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RELIGION: Pluses and minuses
Theology is the most important subject in the curriculum. It attempts to answer the basic questions: What is life all about, and how should I therefore behave? Unfortunately, religions discredit themselves. Pope John Paul II leaves operations to the curia, and devotes his life to a series of expensive public relations exercises. While the number of nominal Catholics remains the same, its growth is among the credulous people of Africa. In the Western world it has discredited itself by its stress on the miraculous and its rules and priestly behavior in sexual matters
Religions are viewed as a cause of wars, the most notorious case being the Israeli-Palestinian confrontation. The Holocaust is past history, the reality is the accession to power of Sharon, one of the most hated people in the world. The Economist (2/10/01) has a picture of him on its cover, with the heading "Sharon's Israel, the world's worry". He is asking for trouble, and we may well get it. One of his backers has built a model of Jerusalem where viewers see the mosques on Temple Mount disappear by a miracle and are replaced with a reconstructed Temple, which the accompanying text vows to rebuild.. The fight over religious sites discredits religions. In India there has been a much publicized fight over whether aa allegedly holy site should be occupied by a mosque or a Hindu temple. Now, following the earthquake in Gujarat which killed 25,000 people or more, there are demands that temples be rebuilt first. This is similar to ritual human sacrifices to please the gods.
In brief, religion yes, religions no. The issues must be faced frankly. Stanfordīs new Dean of Religious Life, Scotty McLennan, favors Universalist Unitarianism. On a bigger scale, the basic issues are being tackled by Sir John Templeton, a remarkable individual born in the small Tennessee town of Winchester, a name which derives from the Enligh cathedral city where I spent my youth. i wonder if Siur Hohn has ever visited it? After an excellent academic record, he made a fortune, which, through the Templeton Foundation, he devotes to solving the basic religious issue described here.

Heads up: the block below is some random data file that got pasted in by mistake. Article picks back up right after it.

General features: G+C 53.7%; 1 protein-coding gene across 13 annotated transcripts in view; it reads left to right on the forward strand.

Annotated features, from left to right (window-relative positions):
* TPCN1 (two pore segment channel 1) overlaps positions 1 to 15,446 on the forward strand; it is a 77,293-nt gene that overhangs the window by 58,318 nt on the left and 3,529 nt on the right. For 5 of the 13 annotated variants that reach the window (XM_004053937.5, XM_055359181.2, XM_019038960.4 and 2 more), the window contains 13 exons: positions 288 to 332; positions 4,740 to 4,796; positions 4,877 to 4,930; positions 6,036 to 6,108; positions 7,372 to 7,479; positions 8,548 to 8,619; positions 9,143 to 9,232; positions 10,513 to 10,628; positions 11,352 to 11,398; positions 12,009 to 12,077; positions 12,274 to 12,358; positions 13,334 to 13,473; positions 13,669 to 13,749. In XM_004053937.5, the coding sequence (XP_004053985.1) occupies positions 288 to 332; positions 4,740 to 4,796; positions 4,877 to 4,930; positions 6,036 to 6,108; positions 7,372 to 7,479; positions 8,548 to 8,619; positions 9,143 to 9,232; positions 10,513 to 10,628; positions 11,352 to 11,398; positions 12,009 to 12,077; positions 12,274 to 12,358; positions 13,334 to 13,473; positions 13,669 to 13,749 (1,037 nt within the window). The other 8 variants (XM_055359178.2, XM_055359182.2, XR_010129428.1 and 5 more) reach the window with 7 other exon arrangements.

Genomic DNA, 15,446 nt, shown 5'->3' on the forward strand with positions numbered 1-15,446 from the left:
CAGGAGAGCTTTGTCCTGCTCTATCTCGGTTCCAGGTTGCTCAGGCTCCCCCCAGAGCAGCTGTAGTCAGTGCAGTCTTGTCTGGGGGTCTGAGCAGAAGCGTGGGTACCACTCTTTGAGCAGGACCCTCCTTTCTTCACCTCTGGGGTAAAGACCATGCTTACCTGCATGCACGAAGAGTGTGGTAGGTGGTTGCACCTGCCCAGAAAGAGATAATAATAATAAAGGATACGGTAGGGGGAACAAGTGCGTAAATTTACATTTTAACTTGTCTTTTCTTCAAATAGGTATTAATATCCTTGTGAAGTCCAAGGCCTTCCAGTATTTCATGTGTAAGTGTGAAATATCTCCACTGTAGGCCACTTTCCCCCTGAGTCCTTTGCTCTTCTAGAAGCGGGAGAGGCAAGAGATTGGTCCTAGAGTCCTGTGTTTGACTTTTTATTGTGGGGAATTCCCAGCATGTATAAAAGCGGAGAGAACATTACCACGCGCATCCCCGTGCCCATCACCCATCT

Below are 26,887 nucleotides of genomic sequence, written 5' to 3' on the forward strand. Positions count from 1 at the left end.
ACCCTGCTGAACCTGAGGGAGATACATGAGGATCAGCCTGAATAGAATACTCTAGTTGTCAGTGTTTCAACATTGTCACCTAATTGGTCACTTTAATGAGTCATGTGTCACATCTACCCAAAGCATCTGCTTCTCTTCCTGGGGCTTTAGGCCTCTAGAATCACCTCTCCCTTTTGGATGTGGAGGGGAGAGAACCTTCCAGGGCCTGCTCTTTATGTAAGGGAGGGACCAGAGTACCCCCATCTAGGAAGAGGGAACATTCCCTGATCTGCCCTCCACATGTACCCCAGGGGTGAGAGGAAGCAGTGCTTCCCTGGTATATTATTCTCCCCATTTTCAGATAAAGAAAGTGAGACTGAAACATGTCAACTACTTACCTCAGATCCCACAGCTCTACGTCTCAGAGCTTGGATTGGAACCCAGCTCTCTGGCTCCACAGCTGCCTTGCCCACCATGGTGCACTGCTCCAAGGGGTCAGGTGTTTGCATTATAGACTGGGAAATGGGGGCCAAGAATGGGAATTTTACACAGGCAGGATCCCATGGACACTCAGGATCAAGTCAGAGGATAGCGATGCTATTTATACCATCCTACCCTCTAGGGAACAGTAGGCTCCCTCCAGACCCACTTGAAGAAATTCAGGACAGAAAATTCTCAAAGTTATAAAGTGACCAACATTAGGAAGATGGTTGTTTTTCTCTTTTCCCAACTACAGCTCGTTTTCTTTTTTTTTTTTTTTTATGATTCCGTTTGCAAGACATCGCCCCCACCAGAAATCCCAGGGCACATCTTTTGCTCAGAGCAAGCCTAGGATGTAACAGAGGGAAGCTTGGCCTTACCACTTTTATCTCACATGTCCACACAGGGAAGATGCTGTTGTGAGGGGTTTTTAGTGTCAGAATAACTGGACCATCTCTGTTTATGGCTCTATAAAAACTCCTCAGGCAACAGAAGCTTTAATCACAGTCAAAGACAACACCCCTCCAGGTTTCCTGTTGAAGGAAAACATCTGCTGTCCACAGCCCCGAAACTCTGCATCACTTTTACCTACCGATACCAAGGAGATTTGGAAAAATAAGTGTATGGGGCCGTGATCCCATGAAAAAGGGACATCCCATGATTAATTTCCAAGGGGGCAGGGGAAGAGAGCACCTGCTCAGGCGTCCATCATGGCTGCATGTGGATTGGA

One effort is to promote ecumenism, but the main thrust is to face head on the old conflict between religion ans science, which since the Scopes monkey trial has plagued those Americans who believe in the inerrancy of the Bible, which has virtually no support in any other country. This must have had a deep impact on Sir John, since the trial took place not too far from his home town. Nashville, Tennessee is the world's largest producer of bibles, the source of all the trouble. The argument about creation was discussed in a book written by a group of four, headed by Howard J. Van Till and entitled Portraits of Creation: Biblical and Scientific Perspectives on the World's Formation (Eerdmans, 1990).
Two Templeton news magazines were devoted to science and religion: Progress in Theology and Explorations: Currents in the interface of Science and Religion. Both have suspended publication, being replaced by Research News and Opportunities in Science and Theology. All serious general libraries should subscribe. The first issue (September 2000) announced that physicist Freeman Dyson has been awarded the Templeton Prize for Progress in Religion, established in 1972 and worth more financially than a Nobel Prize. It was deemed that this munificence was necessary to give the prize comparable prestige in a society with such reverence for the Golden Calf. Templeton envisages a global spirituality, which is the highest and most important form of globalization. It is for this reason that the first day of our July conference on globalization will be devoted to it.
[Footnote: I don't know what Sir John thinks about the Devil, but there is one in my computer. I use Eudora 4.3, and the spelling check has stopped working. I have tried everything, but I cannot exorcise the devil. Can any computer priest tell me what incantation I should use? God helps those who help themselves, but I can't. Help! ]
Ronald Hilton - 2/11/01